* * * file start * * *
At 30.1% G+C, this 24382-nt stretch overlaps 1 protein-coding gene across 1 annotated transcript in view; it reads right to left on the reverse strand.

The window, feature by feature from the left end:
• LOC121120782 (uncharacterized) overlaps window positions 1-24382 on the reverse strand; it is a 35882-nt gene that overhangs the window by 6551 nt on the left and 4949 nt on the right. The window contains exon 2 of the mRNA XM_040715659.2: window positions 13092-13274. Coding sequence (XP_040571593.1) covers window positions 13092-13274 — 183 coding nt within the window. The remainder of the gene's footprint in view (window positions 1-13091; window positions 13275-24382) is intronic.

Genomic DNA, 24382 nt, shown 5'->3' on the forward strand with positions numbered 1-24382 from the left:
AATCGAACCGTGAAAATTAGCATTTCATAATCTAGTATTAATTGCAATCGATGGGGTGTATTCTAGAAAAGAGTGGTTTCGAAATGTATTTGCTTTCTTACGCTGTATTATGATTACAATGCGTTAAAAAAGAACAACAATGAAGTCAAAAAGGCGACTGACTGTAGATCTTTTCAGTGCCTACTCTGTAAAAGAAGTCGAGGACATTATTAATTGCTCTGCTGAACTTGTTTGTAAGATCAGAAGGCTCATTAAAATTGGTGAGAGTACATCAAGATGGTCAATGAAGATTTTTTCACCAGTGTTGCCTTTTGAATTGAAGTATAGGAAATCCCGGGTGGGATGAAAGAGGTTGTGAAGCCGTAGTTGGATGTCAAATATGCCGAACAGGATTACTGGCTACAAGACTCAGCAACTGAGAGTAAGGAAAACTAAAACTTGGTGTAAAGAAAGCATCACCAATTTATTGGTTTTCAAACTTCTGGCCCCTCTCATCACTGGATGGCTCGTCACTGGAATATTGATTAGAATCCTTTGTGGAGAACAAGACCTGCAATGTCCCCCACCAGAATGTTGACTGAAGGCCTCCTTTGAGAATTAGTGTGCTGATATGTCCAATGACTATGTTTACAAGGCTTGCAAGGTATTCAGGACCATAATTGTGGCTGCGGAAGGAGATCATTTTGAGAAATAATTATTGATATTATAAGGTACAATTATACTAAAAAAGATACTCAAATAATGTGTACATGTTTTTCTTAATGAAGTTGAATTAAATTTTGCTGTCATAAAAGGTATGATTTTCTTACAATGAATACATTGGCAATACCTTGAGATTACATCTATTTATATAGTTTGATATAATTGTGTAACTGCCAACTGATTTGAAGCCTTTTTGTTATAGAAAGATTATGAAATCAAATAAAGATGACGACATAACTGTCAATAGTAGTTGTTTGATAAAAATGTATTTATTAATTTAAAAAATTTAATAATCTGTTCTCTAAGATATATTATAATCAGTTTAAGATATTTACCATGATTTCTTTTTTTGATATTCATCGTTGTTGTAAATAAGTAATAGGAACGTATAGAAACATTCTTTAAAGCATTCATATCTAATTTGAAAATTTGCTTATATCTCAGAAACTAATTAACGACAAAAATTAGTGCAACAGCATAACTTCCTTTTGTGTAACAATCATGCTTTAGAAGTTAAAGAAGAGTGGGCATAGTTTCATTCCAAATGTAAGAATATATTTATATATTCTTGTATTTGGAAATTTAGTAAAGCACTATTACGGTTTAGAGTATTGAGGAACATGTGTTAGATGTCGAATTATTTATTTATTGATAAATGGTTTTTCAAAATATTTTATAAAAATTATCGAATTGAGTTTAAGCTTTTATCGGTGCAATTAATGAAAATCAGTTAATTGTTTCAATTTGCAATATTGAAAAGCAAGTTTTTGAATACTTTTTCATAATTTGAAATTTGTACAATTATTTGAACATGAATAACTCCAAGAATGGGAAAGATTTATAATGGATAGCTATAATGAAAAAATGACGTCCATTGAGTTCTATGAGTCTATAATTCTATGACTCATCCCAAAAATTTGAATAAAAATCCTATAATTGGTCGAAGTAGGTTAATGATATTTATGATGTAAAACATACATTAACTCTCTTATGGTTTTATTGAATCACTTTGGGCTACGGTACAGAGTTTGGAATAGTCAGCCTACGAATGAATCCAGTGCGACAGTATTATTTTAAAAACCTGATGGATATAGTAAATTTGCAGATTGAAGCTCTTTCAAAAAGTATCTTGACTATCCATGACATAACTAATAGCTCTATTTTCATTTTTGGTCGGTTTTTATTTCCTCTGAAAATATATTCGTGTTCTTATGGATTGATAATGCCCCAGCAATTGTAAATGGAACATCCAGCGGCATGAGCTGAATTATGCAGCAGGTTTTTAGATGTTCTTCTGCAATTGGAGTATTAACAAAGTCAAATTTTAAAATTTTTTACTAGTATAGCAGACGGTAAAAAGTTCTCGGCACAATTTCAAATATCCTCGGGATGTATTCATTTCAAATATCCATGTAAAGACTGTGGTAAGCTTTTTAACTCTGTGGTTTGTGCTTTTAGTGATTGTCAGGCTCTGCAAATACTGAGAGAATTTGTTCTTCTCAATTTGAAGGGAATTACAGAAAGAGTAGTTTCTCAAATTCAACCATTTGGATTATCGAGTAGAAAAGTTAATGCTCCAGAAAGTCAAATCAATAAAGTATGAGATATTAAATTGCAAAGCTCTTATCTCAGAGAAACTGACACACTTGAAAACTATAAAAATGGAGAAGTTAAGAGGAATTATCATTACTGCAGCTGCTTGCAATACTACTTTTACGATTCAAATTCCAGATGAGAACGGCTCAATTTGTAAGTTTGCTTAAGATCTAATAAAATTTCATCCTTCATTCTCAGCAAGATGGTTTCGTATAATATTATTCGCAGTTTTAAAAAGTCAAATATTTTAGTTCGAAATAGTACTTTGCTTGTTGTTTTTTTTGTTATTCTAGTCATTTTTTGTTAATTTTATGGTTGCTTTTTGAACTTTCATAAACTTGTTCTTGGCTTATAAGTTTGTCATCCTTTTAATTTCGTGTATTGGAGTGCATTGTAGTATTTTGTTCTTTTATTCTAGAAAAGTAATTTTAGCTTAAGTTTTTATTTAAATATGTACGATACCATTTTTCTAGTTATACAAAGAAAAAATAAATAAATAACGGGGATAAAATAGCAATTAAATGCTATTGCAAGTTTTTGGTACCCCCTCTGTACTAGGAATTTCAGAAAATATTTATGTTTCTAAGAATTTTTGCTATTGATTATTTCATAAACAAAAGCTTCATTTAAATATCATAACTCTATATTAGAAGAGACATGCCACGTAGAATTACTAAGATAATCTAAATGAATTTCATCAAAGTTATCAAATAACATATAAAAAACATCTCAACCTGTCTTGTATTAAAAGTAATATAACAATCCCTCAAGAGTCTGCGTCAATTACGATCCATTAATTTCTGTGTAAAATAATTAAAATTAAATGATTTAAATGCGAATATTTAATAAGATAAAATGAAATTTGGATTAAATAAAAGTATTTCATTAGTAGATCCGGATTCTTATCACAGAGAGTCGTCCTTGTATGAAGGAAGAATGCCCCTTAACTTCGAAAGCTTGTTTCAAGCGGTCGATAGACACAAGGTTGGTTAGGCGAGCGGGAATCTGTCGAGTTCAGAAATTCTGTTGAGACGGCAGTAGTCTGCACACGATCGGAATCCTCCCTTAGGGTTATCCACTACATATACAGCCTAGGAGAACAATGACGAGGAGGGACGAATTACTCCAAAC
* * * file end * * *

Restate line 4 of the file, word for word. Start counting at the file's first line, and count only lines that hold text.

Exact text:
Genomic DNA, 24382 nt, shown 5'->3' on the forward strand with positions numbered 1-24382 from the left: